My work is about the landscape around me and those moments that make me stop and pause. On a walk when I get my camera out or sit down and draw and really notice what is in front of me. In my studio, these moments are distilled and developed to capture a sense of that place and time.
I trained in Textile Design and then became a teacher, leaving when my children were small. It was teaching that first inspired me to start making my own work; encouraging and inspiring students all day, I really wanted that for myself! I took a City and Guilds course in Stitched Textiles and spent a long time working in fabric before the expressive qualities of paint drew me in. I am now thoroughly enjoying exploring my ideas in paint and mixed media on canvas and wood panels.
This is my studio in my garden, it really is my happy place.
I live in a village near Lincoln in the UK. Daily walks, farmers’ fields, trees and hedgerows are a constant source of inspiration. The family and the dog have got used to me lagging behind on a walk, or stopping the car to take a photo. These stimulate my ideas, they might become a landscape in my sketchbook, sometimes they just percolate in my brain and details will come out in paintings.
I mainly use acrylics but often there is some mixed media in there as well, inks, watercolour, pastels and collage. I don’t plan my paintings they build slowly in layers, from a starting point which might be photos or drawings and sketchbooks. I love that I couldn’t have predicted the end result.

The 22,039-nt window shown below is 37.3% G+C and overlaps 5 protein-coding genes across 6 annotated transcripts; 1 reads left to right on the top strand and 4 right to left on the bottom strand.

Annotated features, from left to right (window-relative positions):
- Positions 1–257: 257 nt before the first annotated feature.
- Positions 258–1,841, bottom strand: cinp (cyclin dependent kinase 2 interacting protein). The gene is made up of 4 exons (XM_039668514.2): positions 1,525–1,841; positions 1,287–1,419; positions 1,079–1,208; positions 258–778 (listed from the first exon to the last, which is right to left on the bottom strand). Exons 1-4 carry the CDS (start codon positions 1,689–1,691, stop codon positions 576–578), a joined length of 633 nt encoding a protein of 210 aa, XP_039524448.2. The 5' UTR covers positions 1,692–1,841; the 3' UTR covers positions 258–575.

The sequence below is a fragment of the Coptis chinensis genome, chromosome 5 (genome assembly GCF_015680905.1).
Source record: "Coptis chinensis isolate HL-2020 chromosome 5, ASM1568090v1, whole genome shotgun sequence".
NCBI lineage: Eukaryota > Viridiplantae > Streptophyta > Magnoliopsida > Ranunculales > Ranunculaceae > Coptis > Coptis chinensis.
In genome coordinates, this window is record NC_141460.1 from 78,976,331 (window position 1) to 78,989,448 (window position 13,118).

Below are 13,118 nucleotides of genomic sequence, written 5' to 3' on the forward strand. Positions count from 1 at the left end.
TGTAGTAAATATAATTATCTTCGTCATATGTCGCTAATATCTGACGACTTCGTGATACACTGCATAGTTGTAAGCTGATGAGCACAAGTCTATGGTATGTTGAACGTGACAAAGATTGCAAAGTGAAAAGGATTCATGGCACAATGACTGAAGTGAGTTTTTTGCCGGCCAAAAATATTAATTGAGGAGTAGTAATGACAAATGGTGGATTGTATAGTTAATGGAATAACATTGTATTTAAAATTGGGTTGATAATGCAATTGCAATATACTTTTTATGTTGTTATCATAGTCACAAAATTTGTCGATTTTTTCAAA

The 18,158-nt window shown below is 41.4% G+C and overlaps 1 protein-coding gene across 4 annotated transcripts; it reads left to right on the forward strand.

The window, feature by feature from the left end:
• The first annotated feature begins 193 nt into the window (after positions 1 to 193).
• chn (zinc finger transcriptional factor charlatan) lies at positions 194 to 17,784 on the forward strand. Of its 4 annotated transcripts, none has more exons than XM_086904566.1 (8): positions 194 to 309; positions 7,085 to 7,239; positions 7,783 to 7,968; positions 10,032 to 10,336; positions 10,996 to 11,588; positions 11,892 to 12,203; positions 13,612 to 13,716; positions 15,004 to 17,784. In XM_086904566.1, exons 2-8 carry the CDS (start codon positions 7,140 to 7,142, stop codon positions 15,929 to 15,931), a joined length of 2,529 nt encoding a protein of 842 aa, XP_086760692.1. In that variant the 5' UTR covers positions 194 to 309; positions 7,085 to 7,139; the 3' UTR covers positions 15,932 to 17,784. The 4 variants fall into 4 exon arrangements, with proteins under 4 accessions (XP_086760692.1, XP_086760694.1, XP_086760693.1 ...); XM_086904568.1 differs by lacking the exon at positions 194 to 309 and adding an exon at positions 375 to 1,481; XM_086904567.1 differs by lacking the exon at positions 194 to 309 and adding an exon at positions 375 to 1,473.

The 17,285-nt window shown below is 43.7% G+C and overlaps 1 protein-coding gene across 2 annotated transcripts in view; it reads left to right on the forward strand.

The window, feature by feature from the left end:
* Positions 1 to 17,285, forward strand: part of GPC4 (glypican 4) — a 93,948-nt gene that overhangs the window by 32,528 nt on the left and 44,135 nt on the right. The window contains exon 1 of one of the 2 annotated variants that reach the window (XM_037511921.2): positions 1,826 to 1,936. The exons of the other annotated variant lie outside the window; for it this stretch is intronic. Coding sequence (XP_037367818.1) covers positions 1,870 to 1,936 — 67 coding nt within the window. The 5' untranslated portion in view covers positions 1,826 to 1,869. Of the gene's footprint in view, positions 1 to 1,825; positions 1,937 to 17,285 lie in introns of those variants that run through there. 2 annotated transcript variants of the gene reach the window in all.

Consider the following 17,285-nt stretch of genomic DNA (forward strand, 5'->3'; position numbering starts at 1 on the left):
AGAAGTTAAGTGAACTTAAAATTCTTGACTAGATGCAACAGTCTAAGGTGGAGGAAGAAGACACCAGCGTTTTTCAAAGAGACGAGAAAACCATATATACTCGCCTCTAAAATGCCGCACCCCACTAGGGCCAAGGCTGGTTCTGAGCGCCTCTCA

I start work very playfully and follow urges and little seeds of ideas. I pay attention to the colours, drawings, marks that light me up, focus on those and then shake things up by trying something new, a bigger brush stroke or a paintbrush attached to a very long stick. These things bring an energy into the painting, a history of marks gone before that I couldn’t replicate.
Finding my rhythm in the studio
“I have a blog on my website where I share stories from my studio, this is an excerpt…”
“Over the past couple of weeks I have started some new 40 x40cm pieces in my studio. This is a bit bigger in scale for me and so far I have loved it. I have also been working on the floor. This somehow feels more free and more energetic, using more of my body in the action of painting. I have been using bigger brushes, my trowel and squeegee, and noticing when things start to happen that I really like, the surprising colour when you scrape back through wet paint and the happy accidents. I was using a spoon to put white paint on my palette and found I really liked the doodles it created as the paint ran off the spoon. I decided to add those dribbles in exactly the same way to a painting and filmed myself doing it. That instagram post gained my biggest reach ever!”
Original paintings inspired by my landscape
The journey to a finished painting can be a long one, the result for me, should be beautiful with a living, breathing energy and evoke a sense of place.
Sense the breeze in the air, the sounds of the wildlife around you and the ground beneath your feet.
‘Wandering through the bright fields’
‘The light at the end of the day’
‘Over one more set of hills’
‘Glimpse – Cove’
‘A sense of place’